MOT failure: Top 5 reasons and what to do if your car fails
Last updated: 28/01/2022 | Estimated Reading Time: 4 minutes
Having you car fail its MOT can be incredibly annoying. If you've followed our pre-MOT checklist, you'll probably have a good idea about whether or not your car will pass or fail. But even without the surprise, the repair bill you'll be lift with still won't be welcome.
We've listed some common reasons for MOT failure in this guide, and outlined key steps you can take if your car doesn't pass its test.
Lighting and signalling issues account for a whopping 18% of all MOT failures. This is despite the fact light replacements are, for the most part, some of the cheapest and easiest fixes on your car. You can change them yourself if you have the owner's manual but many garages will also change bulbs for a small fee, and some for free!
Another reason you might fail based on your lighting and signalling is if you have headlight deflectors fitted to your car for driving in europe, so make sure you remove these when you come back from the continent!
Having cracks and chips in your windscreen which obscure the driver's view is a sure fire way to fail an MOT, but many driver's don't realise that you can also fail if you have items obscuring the view, so avoid placing stickers, phone cradles or bluetooth headsets in the windscreen for your test. Some car insurance policies will cover repairs to your windscreen, so if you have a crack it's worth checking with your insurance provider.
At least one of your wing-mirrors, as well as your rear view mirror, must be also clean and undamaged. replacement stick on mirror surfaces can be purchased very cheaply.
Your view of the road extends to your windscreen wiper blades and washers as well so be sure to fill up the fluid and test that the wipers clear the windscreen effectively before your test. The rubber on your wiper blades should be replaced, a cheap fix, if it is at all damaged or more than a year old.
Around 10% of MOT fails are due to tyre issues. It's vital that tyres have the correct pressure and enough tread depth to allow you to effectively stop in the event of an emergency, so they should be regularly checked. If the tyres show any sign of damage, bulging, or the tread is less than 1.6mm your car will fail it's MOT.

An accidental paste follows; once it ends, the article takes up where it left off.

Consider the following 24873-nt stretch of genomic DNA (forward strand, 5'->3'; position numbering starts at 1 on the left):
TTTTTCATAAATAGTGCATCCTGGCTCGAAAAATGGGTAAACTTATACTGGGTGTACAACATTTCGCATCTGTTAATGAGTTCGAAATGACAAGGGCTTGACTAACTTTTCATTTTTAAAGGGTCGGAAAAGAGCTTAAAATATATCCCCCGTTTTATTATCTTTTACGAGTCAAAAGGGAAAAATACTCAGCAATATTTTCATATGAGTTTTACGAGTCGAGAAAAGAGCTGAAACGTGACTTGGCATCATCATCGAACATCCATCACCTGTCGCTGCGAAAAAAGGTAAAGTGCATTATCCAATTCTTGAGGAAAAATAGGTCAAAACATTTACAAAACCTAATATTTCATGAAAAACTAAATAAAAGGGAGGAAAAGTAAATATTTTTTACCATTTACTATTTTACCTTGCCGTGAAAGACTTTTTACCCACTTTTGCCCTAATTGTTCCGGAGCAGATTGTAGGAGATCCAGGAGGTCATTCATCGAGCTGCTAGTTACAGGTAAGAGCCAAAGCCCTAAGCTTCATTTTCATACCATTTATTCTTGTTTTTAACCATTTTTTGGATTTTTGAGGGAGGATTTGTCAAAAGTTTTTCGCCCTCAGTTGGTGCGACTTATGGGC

Make sure you check your brakes before an MOT. If the braking feels spongey or the steering pulls to either side when braking it could be a sign that the pads or discs are worn and may need replacing. Dependent on the conditions you drive in, brakes can wear out quite quickly, for example in hilly areas, or last a long time if you often drive slowly and rarely have to operate them. On average brakes need replacing around every 50,000 miles.
Suspension failures are fairly common in Britain, owing to the fact our roads are often potholed and bumpy. There's not a lot you can do to predict a suspension failure, and either way it's a tough fix that you'd most likely want to have done by a professional anyway. You can maintain your suspension by driving carefully and trying not to hit every bump in the road at speed.
If you fail your MOT, it will be because of either a dangerous or major fault. Dangerous faults need to be repaired before the vehicle can be driven again. According to government advice: "You can be fined up to £2,500, be banned from driving and get 3 penalty points for driving a vehicle that has failed its MOT because of a ‘dangerous’ problem."
On the other hand, major faults can be taken away to be repaired, either by a specialist or yourself, if you have the know-how.
While it may feel frustrating, according to DVSA data around 1 in 3 drivers will experience a failed MOT each year. So it's not necessarily a reason to panic. In the event of a fail, your garage will issue you with a VT30 'Refusal of an MOT test certificate' with your car's details on and the reasons for the failure. You'll then present this certificate when you have a new test, having repaired the faults.
Provided your VT30 doesn't list a dangerous fault, you can either take the car away to be repaired or leave it at the testing garage. So long as you perform the repairs within 10 days, and return to the original testing centre, they can carry out a partial retest. This means they'll only test the issues listed on the VT30 and you'll only be charged for part (usually half) of the original testing fee.
If you return the car outside of the 10 day grace period you will be charged the full MOT test cost again.